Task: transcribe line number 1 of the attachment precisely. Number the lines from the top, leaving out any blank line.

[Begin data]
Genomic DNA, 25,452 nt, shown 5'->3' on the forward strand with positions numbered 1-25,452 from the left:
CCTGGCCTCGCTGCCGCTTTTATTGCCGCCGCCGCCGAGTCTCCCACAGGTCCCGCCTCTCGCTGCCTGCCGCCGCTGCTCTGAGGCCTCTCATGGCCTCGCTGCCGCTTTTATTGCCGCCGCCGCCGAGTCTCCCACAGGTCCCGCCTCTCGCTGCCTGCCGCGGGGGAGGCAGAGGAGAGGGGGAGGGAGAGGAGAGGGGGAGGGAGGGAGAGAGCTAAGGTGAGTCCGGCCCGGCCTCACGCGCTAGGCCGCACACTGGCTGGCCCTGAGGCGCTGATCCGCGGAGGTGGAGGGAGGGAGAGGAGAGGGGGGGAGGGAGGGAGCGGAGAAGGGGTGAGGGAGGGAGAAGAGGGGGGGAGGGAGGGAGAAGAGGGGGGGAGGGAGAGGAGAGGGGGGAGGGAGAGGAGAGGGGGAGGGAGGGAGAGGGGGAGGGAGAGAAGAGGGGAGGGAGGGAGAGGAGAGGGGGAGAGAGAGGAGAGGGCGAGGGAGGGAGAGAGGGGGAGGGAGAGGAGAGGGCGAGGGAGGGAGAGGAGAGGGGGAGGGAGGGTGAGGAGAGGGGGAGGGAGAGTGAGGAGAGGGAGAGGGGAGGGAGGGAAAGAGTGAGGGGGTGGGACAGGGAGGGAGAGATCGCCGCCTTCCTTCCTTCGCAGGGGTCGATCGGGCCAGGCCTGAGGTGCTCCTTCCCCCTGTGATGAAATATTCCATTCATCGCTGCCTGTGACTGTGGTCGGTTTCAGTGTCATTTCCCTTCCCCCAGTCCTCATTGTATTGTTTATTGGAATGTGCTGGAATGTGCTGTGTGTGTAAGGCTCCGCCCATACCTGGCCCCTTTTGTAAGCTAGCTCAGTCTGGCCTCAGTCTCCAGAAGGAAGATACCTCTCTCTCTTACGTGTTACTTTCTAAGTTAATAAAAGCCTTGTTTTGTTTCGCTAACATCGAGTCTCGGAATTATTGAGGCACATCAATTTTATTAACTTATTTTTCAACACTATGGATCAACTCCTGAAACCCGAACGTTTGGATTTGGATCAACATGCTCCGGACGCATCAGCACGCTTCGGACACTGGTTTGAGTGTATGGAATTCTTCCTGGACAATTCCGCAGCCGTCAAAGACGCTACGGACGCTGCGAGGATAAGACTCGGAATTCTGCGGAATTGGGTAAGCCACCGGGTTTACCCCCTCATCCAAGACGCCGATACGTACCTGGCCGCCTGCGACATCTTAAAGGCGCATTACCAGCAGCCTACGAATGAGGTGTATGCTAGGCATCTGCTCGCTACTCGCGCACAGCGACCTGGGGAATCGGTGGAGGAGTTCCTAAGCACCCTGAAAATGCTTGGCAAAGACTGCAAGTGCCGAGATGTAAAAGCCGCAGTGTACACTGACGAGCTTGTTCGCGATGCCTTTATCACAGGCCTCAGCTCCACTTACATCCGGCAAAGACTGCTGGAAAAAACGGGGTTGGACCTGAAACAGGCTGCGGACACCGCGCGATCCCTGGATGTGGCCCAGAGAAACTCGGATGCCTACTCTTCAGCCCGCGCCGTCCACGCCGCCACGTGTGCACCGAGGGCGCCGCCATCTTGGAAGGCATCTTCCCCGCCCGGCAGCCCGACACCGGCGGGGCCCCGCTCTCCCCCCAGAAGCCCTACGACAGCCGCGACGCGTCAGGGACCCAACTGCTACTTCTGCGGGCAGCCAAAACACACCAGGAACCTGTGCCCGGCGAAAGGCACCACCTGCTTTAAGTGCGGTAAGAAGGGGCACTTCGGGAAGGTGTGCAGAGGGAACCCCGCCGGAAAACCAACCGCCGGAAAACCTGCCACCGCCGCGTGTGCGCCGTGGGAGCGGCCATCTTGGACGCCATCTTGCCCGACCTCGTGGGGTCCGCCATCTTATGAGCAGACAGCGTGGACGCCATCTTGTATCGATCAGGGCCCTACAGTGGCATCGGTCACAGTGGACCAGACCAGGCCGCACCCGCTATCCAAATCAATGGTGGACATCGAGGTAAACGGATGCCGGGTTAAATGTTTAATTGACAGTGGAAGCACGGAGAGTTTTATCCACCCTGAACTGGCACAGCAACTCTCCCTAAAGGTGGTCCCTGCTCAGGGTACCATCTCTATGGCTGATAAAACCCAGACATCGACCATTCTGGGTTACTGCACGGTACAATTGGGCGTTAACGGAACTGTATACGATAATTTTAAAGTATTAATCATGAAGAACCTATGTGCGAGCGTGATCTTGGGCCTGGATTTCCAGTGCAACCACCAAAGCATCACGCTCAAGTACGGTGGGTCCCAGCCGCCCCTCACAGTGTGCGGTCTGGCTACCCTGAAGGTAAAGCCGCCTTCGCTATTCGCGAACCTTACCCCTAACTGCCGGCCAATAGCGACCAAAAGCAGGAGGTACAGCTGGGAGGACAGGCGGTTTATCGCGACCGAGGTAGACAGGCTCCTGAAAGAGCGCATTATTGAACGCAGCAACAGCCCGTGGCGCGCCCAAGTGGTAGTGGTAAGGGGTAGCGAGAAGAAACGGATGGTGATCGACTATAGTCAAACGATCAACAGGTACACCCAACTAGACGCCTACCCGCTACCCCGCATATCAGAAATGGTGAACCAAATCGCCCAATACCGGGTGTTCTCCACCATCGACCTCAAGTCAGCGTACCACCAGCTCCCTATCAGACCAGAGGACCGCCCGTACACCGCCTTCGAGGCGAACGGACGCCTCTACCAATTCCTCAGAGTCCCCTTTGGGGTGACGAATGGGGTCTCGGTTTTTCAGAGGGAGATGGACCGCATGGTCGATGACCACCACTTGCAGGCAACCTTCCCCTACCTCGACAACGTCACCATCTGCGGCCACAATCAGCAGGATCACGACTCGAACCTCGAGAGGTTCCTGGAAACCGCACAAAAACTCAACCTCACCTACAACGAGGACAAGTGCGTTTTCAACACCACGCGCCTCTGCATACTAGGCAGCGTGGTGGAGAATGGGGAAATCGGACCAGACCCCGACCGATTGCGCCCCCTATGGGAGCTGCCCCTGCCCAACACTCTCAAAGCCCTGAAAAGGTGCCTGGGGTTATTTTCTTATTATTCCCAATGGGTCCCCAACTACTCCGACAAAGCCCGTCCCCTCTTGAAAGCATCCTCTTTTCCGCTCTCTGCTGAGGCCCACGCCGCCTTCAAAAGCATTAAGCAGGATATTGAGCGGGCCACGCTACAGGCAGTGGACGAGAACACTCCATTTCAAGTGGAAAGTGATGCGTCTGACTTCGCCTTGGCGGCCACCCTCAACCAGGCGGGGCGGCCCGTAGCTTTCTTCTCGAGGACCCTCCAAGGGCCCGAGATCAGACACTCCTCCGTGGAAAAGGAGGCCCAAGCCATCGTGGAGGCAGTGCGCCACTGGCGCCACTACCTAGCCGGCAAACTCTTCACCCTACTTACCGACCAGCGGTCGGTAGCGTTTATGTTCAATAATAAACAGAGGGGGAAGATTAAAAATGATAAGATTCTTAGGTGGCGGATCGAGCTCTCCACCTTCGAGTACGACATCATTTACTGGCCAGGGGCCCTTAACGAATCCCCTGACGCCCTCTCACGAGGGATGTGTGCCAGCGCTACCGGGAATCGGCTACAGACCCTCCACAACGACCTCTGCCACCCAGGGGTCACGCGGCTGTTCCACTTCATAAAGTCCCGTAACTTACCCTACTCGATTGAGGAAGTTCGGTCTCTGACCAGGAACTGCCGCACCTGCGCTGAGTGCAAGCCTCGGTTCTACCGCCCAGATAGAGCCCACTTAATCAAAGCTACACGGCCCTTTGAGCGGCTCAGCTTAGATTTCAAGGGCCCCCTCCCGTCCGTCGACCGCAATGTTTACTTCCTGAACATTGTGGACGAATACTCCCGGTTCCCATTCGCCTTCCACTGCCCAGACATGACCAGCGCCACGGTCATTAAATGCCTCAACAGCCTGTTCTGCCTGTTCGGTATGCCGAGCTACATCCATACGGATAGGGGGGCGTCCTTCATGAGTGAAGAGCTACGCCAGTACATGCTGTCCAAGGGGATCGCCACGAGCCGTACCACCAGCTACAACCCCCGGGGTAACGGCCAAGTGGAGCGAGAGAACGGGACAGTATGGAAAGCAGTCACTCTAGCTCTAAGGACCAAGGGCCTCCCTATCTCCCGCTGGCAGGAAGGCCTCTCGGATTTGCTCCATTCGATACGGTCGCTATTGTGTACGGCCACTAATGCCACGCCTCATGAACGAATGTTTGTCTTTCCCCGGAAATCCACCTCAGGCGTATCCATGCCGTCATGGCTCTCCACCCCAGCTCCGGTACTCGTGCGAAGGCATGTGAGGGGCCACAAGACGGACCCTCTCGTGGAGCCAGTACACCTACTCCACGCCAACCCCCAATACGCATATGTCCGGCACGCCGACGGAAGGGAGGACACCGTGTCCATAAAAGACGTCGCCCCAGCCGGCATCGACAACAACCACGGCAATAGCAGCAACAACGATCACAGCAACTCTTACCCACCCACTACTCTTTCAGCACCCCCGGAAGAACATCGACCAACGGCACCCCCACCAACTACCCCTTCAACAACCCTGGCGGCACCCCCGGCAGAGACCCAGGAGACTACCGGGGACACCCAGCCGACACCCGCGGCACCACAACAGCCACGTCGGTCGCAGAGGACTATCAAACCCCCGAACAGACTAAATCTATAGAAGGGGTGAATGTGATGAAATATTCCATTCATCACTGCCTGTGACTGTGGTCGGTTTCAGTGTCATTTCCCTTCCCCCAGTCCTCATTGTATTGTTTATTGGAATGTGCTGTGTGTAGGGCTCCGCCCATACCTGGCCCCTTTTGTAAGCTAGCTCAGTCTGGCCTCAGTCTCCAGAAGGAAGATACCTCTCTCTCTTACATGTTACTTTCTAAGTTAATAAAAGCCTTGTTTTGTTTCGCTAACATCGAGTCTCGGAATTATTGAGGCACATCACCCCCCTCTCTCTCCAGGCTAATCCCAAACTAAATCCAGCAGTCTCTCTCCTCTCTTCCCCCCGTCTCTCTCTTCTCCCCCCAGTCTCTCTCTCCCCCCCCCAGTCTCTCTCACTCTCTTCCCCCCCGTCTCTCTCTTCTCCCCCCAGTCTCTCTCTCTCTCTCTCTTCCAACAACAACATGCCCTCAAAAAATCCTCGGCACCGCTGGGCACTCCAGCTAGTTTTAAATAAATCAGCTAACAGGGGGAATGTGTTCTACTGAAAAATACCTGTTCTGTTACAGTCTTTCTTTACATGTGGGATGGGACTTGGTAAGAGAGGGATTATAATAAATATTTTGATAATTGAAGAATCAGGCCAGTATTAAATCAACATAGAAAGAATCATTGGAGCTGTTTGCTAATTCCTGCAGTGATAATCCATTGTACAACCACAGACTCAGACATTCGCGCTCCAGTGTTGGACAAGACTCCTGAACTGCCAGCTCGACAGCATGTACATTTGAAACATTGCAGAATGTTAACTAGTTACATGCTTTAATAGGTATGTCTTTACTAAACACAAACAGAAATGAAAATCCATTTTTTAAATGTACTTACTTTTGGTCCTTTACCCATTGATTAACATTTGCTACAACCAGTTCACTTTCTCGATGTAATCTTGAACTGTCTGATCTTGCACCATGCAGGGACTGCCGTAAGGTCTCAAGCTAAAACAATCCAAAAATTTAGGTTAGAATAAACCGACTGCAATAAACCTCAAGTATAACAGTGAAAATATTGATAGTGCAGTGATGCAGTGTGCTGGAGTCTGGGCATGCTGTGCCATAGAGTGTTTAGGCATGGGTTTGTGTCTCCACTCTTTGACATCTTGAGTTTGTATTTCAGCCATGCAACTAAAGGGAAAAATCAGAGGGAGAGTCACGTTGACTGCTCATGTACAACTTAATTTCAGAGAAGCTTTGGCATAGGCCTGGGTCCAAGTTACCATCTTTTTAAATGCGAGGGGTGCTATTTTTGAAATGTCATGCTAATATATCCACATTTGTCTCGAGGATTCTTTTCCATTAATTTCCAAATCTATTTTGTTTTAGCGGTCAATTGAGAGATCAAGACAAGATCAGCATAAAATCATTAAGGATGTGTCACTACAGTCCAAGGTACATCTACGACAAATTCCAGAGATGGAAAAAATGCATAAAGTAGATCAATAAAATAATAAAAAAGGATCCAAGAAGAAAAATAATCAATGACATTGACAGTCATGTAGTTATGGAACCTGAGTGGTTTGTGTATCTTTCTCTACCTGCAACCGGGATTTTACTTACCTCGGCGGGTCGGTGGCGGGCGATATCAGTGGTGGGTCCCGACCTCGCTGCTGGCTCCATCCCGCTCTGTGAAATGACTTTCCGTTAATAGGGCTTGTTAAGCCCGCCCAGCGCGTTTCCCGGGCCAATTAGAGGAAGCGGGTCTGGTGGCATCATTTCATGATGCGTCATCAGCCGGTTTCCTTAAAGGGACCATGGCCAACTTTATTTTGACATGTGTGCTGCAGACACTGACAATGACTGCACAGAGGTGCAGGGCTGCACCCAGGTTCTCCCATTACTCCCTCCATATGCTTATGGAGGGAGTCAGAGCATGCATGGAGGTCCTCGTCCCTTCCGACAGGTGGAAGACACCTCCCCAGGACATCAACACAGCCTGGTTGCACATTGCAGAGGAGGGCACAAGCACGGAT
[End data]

Genomic DNA, 25,452 nt, shown 5'->3' on the forward strand with positions numbered 1-25,452 from the left: